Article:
Schools as Organizations
In the last decade, there has been growing awareness in education research and policy that schools are not simply collections of individual teachers and students; they are also organizations, with structures, practices, and norms that can either hinder or support effective teaching and learning. Many districts across the country have begun developing mechanisms to better understand and improve key organizational characteristics of schools.
New York City has been at the forefront of this work. Since 2007, the New York City Department of Education has administered an annual School Survey to all parents and teachers, as well as students in grades 6-12, to illuminate their perceptions of things like safety, relationships, instructional quality, and leadership at their school. The NYC School Survey is, by far, the largest such effort in the nation.
The Research Alliance began working with the district in 2010, to ensure that the Survey was capturing valid and reliable information, and to enhance its usefulness to school and district leaders. This early work resulted in concrete improvements to the Survey and provided valuable lessons for other cities engaged in similar initiatives. Our collaboration deepened in 2014, when the Research Alliance helped the NYC DOE develop its "Framework for Great Schools." This project leveraged research conducted in Chicago to outline and measure specific areas of school functioning that had been found to be important for improving student outcomes. More recently, we helped the district revise the 2023 Survey to make it shorter and more user-friendly.
Measuring What Matters for Long-Term Success
In the latest incarnation of this work, the Research Alliance is continuing our partnership with the NYC DOE to define, measure, and support effective learning environments in NYC schools. With a focus on the new Chancellor’s vision of schools as “the pathway to economic prosperity,”—where all students graduate well prepared for “a rewarding career, long-term economic security, and equipped to be a positive force for change”—the Research Alliance is helping the DOE reimagine its framework for school accountability and improvement. Together, we are reviewing relevant research and grappling with important questions about how to define “success” for students and schools: What do young people need to earn a high-quality degree and/or be employed with a meaningful, family-sustaining job? What skills and experiences will help students be “a positive force for change”? How can we measure and support progress toward these objectives, for all students, beginning in the earliest grades? Findings from a range of Research Alliance studies, including those focused on Career and Technical Education and the CS4All initiative, are helping provide answers to these vital questions.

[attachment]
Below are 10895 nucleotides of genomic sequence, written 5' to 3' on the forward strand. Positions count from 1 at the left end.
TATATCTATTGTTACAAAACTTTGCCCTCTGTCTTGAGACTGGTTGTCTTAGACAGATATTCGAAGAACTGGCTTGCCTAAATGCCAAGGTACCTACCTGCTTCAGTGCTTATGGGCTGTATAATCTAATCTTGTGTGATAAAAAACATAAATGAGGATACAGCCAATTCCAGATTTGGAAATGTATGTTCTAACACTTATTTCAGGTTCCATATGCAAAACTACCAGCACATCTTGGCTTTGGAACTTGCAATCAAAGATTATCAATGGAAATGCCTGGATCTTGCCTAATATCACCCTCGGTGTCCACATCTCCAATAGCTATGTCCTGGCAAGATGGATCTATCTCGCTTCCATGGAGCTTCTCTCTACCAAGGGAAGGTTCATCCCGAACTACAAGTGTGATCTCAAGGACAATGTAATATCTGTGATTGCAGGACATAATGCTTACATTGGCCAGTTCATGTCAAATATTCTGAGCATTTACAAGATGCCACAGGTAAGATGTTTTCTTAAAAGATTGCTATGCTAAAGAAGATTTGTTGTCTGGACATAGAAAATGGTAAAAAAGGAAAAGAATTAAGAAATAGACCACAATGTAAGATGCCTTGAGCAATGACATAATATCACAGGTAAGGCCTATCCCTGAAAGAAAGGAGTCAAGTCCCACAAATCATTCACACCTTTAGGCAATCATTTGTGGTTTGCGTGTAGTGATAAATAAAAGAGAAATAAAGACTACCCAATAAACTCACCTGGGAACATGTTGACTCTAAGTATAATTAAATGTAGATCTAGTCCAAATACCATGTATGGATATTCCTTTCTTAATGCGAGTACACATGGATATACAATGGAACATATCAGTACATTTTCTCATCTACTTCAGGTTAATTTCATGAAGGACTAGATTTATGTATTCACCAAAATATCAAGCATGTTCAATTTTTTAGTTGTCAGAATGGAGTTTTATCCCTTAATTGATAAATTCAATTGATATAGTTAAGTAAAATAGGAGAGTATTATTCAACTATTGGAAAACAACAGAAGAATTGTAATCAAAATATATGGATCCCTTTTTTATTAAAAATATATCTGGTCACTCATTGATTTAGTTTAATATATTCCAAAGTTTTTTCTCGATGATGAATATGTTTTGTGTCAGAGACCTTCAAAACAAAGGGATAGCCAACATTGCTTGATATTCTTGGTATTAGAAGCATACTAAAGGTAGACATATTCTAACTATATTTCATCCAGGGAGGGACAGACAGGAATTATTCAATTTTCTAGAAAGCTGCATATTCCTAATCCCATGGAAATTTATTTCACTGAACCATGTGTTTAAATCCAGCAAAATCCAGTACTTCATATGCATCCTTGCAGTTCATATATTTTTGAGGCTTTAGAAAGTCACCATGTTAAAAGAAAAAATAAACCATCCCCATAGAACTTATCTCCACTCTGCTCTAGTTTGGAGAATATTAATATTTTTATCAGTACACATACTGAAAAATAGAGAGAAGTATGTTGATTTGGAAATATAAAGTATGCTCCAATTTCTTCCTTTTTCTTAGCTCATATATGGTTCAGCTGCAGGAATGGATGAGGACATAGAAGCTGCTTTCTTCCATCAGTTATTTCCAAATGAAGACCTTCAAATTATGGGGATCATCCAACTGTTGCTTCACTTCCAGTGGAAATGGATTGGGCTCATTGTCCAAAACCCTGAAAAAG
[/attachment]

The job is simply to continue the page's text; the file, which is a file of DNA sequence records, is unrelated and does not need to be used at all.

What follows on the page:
Through this work, the Research Alliance will continue to build knowledge about the organizational factors that support strong teaching and learning. Ultimately, we hope this information is useful, both to individual schools and the district as whole, as they work to improve outcomes—and to provide better, more equitable experiences, opportunities, and resources for all NYC students.
This project was made possible through general operating support to the Research Alliance.
What are we missing when we focus on the “average” student experience? How do students’ perceptions of school climate vary? And could a clearer picture of this variation inform efforts to develop more inclusive and equitable learning environments, within schools and across the system? (2021)
This collection and policy brief highlight key lessons from the highly collaborative NYC School Survey redesign process between the Research Alliance and the New York City Department of Education. This work also demonstrates how a robust research-practice partnership can inform school district decisions and create useful measurement tools for the field. (2018)
Could strengthening key aspects of a school's climate actually improve teaching and learning? This study examines how changes in school climate were related to changes in teacher turnover and student achievement in 278 NYC middle schools, between 2008 and 2012. (2016)
Strengthening Assessments of School Climate outlines a set of broader lessons that have emerged from our work, which can provide guidance to the growing number of cities and states around the country that are implementing school survey efforts. (2013)